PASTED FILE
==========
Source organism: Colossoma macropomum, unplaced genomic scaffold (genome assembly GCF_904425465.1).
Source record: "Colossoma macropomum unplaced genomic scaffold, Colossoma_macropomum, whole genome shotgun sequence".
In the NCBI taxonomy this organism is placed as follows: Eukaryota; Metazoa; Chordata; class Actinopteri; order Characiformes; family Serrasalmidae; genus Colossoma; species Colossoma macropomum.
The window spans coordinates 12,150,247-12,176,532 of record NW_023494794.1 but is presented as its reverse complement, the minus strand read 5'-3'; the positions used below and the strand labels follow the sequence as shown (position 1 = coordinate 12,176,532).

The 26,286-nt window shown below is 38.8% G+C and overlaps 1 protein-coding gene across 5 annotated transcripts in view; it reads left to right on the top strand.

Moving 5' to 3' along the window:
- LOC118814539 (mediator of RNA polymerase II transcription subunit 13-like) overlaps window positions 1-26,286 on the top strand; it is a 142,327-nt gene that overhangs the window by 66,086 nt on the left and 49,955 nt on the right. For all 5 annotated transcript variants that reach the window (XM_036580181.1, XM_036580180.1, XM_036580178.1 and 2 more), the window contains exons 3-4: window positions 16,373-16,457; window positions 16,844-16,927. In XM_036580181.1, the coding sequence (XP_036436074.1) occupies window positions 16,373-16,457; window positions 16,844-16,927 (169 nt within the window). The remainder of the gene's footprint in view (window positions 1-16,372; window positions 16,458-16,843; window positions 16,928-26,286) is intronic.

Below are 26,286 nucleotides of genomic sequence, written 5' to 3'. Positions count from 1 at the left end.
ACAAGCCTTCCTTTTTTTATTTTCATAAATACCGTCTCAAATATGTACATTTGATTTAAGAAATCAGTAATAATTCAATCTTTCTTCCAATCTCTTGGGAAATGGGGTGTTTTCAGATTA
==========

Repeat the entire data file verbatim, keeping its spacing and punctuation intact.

Source organism: Colossoma macropomum, unplaced genomic scaffold (genome assembly GCF_904425465.1).
Source record: "Colossoma macropomum unplaced genomic scaffold, Colossoma_macropomum, whole genome shotgun sequence".
In the NCBI taxonomy this organism is placed as follows: Eukaryota; Metazoa; Chordata; class Actinopteri; order Characiformes; family Serrasalmidae; genus Colossoma; species Colossoma macropomum.
The window spans coordinates 12,150,247-12,176,532 of record NW_023494794.1 but is presented as its reverse complement, the minus strand read 5'-3'; the positions used below and the strand labels follow the sequence as shown (position 1 = coordinate 12,176,532).

The 26,286-nt window shown below is 38.8% G+C and overlaps 1 protein-coding gene across 5 annotated transcripts in view; it reads left to right on the top strand.

Moving 5' to 3' along the window:
- LOC118814539 (mediator of RNA polymerase II transcription subunit 13-like) overlaps window positions 1-26,286 on the top strand; it is a 142,327-nt gene that overhangs the window by 66,086 nt on the left and 49,955 nt on the right. For all 5 annotated transcript variants that reach the window (XM_036580181.1, XM_036580180.1, XM_036580178.1 and 2 more), the window contains exons 3-4: window positions 16,373-16,457; window positions 16,844-16,927. In XM_036580181.1, the coding sequence (XP_036436074.1) occupies window positions 16,373-16,457; window positions 16,844-16,927 (169 nt within the window). The remainder of the gene's footprint in view (window positions 1-16,372; window positions 16,458-16,843; window positions 16,928-26,286) is intronic.

Below are 26,286 nucleotides of genomic sequence, written 5' to 3'. Positions count from 1 at the left end.
ACAAGCCTTCCTTTTTTTATTTTCATAAATACCGTCTCAAATATGTACATTTGATTTAAGAAATCAGTAATAATTCAATCTTTCTTCCAATCTCTTGGGAAATGGGGTGTTTTCAGATTA